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The World of Jack London

Most Popular Picture of Jack London

Most famous Jack London picture aboard the Roamer
"The leather jacket just did not match the Hawaiian climate."
– Russ Kingman
Question: The most popular picture of Jack London has appeared many times and in many places. You have it in your book on page 252 as being taken in 1914 on the Roamer by Charmian. But in Charmian's The Log of the Snark she has it facing page 304 as "The Skipper after Suva" (June 1908). Was Charmian mistaken, right, or just included the picture in her book because it is so fine a photo?
– Dave White
Vernal, Utah

Answer: When I first became involved with Jack London this picture posed a real problem to me. Having been in the South Seas I could not conceive of Jack wearing a leather jacket "After Suva." When The Log of the Snark was serialized in The Mid - Pacific magazine this picture was identified "Jack london as he appeared aboard the Snark in Pearl Harbor." Once more the leather jacket just did not match the Hawaiian climate. Then I found the picture in Irving Stone's Sailor on Horseback identified as "On board the Spray." This made more sense because the waters of San Francisco Bay made the leather jacket more appropriate. I was certain that my search was over. But then I picked up a copy of Jack London by Himself and here was the same picture captioned "Jack London on Board his yacht the Roamer." A trip to Glen Ellen to visit Irving Shepard solved this Sherlock Holmes odyssey when Irving showed me the picture in Jack London's album captioned by Charmian as having been taken on the Roamer in the fall of 1914. Now I was certain that my quest was at an end and I felt quite righteous until I looked at the entry for October 22, 1910 in Charmian's diary "take picture of mate. Cockpit, in his pea-jacket." At the time they were in Rio Vista about three miles from Walnut Grove. Now you can also add A Pictorial Life of Jack London by Russ Kingman to the other books and magazines that have the wrong date for the caption under this famous picture. Of course, there is always a possibility that Charmian also took a picture of Jack in the same pose in 1914 so don't close the book on this one completely.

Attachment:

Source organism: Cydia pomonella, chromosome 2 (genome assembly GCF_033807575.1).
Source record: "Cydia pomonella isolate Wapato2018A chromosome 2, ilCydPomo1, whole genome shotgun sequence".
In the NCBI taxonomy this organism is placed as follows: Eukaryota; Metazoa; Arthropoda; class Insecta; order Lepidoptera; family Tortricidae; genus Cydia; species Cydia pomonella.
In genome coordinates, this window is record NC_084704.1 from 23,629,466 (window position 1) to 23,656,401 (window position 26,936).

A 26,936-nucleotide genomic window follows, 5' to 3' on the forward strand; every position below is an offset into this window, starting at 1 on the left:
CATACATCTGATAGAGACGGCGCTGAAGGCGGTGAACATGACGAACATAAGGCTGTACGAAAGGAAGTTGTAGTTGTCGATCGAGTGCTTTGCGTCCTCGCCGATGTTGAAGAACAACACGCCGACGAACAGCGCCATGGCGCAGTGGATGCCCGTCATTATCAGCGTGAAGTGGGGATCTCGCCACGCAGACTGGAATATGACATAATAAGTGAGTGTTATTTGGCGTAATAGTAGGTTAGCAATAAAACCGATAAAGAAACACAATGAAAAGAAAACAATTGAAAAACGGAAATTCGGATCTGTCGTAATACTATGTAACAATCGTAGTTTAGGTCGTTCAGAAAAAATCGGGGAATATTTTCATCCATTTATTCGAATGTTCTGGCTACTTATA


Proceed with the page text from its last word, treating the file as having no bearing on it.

– Russ Kingman
Source: Jack London Echos Vol. 1 No. 4 October 1981
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